Procurement can increase its value not just by doing things right, but also by doing the right things. The degree to which board and procurement are aligned is determined for the following nine topics: cost reduction, agility enhancement, innovation, service orientation, risk reduction, core competences, corporate social responsibility, expansion and internationalisation.
These nine issues were recurring themes in the analysis of annual reports of companies and organisations, says Geert Mathijssen, director of Benefit. He adds: “The degree of alignment is based on the extent to which the board focuses on the independent topics.”
Subsequently, these scores are then measured against the following questions:
How does the board perceive procurement within the company?
How can procurement contribute to the board’s priorities?
What are the ambitions of procurement when it comes to these priorities?
Where does procurement stand now with regard to these priorities?
The results can then be charted on a graph, as in the example below:
The red line represents the board’s focus on the nine topics and the blue line procurement’s focus. The scores 0 to 5 are established by means of an interview-based assessment, where 0 stands for not relevant and 5 for highly relevant. The gap between the red and white lines reflects the degree of misalignment. This example shows a significant under-alignment of procurement on three of the strategic topics: service orientation, risk reduction and innovation.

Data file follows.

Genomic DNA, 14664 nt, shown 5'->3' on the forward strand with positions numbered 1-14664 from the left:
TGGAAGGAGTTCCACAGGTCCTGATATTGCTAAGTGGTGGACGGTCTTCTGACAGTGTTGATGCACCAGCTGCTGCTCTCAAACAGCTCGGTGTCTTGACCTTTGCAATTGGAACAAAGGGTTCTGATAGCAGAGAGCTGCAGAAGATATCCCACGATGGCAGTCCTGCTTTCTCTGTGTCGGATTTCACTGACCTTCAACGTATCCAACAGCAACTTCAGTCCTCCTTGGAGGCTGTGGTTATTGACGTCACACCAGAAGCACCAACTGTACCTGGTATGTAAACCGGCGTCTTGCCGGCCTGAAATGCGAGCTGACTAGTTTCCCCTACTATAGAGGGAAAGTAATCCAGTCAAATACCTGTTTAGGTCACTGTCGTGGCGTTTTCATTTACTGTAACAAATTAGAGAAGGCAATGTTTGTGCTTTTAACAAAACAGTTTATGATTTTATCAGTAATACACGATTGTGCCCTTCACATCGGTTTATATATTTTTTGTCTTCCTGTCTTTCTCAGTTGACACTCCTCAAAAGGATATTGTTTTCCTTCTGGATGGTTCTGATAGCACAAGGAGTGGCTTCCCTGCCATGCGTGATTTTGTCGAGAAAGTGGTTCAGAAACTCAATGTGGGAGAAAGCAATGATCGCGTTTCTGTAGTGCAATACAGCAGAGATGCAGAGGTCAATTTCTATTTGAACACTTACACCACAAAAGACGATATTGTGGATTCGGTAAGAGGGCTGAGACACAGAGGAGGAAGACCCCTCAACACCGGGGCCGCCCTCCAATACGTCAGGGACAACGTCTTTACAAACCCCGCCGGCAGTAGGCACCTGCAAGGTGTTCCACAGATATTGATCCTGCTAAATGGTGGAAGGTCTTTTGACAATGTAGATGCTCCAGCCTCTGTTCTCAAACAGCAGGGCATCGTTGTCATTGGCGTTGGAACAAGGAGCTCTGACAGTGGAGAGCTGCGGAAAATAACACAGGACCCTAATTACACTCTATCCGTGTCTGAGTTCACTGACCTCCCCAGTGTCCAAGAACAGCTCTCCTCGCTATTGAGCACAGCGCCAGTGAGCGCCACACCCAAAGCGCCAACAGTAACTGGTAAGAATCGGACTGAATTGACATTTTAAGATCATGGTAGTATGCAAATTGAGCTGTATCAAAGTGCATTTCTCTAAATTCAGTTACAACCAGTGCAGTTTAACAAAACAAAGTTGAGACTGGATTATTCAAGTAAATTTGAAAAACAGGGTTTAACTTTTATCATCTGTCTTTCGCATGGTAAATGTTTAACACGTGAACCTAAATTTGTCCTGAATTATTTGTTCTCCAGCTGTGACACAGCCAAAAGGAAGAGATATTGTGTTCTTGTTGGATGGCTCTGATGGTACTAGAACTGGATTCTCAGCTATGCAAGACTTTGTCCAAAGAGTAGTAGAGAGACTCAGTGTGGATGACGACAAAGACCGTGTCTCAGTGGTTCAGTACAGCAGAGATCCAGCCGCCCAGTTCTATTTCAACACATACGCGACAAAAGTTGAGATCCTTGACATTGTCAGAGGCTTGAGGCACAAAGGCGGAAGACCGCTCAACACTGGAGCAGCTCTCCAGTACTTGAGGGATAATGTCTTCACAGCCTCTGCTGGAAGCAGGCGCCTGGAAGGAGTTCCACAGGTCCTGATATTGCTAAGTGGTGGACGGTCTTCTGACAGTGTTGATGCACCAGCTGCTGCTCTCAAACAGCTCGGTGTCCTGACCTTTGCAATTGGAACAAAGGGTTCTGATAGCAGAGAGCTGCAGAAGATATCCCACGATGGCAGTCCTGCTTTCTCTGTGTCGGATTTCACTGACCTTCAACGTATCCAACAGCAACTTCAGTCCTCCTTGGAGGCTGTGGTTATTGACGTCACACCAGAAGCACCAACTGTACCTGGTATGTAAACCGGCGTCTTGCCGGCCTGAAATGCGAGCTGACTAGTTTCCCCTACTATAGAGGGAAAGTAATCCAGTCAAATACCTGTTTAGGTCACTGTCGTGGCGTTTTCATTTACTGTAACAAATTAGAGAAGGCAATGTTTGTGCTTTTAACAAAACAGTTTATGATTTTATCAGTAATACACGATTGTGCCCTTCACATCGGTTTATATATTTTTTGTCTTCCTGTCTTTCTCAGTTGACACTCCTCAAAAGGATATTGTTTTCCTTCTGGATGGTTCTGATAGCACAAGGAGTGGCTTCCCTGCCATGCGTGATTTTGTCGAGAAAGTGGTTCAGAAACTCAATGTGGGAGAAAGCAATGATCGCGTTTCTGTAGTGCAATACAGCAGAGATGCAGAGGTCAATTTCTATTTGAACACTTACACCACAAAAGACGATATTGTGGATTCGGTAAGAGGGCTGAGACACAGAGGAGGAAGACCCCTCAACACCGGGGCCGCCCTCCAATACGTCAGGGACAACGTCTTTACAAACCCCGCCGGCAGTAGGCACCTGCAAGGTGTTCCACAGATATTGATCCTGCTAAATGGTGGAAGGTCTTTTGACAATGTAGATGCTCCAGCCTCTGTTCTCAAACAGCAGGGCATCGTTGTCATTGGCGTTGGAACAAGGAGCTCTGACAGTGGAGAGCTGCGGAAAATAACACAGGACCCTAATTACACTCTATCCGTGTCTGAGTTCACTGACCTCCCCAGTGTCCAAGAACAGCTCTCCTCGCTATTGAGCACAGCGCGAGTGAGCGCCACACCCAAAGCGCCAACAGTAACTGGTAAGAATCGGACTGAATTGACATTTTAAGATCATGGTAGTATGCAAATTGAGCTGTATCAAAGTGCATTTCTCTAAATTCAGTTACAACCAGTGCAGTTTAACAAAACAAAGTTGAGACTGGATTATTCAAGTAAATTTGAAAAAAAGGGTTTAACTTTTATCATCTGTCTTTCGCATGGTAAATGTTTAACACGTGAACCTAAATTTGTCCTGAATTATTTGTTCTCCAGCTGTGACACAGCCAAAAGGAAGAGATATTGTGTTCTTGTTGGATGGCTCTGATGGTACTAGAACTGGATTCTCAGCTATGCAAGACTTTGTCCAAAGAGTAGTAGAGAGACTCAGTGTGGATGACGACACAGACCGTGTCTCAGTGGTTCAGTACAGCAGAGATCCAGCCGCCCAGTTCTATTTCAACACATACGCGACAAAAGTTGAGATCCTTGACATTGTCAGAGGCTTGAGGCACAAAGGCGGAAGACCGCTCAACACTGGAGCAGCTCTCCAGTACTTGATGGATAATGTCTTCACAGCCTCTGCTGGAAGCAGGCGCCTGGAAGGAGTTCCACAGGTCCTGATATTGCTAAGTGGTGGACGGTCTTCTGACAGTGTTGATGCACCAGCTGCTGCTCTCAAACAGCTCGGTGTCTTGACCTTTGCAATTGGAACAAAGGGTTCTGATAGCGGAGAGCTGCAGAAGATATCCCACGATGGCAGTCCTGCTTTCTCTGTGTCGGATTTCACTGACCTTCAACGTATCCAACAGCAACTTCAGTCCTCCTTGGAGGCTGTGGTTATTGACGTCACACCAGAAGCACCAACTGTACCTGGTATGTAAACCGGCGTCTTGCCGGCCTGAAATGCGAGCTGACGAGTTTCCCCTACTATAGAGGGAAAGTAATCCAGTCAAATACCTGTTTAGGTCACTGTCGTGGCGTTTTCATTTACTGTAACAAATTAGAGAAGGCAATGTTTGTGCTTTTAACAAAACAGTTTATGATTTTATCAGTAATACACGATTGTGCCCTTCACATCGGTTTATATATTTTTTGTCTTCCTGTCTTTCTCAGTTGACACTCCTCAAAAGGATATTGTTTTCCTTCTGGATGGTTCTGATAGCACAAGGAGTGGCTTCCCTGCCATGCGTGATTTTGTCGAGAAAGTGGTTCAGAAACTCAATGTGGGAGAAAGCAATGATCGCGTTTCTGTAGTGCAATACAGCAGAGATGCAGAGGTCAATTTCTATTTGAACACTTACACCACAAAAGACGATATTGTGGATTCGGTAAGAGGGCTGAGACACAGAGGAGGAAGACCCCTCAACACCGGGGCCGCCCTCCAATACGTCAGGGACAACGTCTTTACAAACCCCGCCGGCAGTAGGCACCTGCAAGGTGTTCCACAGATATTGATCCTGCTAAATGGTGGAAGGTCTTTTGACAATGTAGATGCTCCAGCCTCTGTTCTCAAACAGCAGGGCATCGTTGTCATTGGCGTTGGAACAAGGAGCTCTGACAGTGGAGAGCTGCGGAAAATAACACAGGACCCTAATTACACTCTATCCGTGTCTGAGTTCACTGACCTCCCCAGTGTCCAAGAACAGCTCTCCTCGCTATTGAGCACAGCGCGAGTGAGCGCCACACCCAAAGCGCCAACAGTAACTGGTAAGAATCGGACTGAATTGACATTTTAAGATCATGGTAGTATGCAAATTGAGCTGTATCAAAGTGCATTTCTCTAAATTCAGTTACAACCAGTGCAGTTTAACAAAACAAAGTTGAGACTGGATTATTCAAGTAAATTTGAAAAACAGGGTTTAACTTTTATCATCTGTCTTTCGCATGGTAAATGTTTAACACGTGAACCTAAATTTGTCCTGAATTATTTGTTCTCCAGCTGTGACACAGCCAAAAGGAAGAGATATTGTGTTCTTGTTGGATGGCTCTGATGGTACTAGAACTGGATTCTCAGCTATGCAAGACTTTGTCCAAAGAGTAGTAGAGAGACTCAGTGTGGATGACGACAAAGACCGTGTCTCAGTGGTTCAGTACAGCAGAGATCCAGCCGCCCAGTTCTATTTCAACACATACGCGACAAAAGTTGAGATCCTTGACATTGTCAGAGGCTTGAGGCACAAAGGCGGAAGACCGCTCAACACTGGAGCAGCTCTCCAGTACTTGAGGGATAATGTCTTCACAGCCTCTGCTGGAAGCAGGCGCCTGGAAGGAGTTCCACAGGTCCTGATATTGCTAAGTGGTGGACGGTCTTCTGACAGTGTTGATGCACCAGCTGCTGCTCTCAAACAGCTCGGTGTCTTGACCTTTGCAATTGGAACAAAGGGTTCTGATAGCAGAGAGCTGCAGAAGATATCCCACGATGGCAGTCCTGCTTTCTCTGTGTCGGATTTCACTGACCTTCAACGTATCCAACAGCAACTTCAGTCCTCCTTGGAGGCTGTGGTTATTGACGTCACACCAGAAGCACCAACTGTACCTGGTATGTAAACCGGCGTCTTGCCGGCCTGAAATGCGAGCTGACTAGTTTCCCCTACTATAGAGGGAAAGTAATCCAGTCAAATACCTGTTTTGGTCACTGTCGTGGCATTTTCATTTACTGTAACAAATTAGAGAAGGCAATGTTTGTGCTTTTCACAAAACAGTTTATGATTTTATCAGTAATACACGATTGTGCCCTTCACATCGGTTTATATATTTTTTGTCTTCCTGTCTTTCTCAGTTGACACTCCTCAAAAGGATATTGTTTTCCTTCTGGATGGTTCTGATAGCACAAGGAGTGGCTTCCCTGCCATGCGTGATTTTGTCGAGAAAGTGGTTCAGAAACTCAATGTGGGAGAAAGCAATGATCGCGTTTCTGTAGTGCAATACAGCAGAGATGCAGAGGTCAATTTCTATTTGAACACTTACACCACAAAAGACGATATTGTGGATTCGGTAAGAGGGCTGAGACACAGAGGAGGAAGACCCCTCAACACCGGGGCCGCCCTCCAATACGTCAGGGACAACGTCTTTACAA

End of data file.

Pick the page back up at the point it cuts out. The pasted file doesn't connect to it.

The light grey line represents the board’s expectations for procurement’s contribution on the nine topics over two years, while the black line represents procurement’s own expected focus over two years.
Analysis of these results is a good starting point for dialogue between the board and procurement.
Validation of the model partly involved establishing whether it was regarded as relevant to business. To this end studies were carried out with Dutch top-100 organisations over a period of two years.
One of the biggest hospitals in the Netherlands took part in this study, with some surprising results. Even though its head of procurement is an experienced CPO who gained a nomination for Dutch CPO of the year for his work at the hospital, we found that there was some misalignment between procurement and board.
This was reflected across seven other hospitals. Board members and CPOs were interviewed based on the new procurement model. “I thought I knew exactly what the objectives of the board were,” said one CPO. “However, we turned out to be under-aligned in several respects, and over-aligned in others.” In the case of his hospital its biggest challenge was identified as the lack of focus on core competencies – the hospital’s board had expected procurement to contribute more to matters of outsourcing. Fortunately, the CPO in question was able to resolve this under-alignment fairly quickly thanks to the expertise of his procurement staff.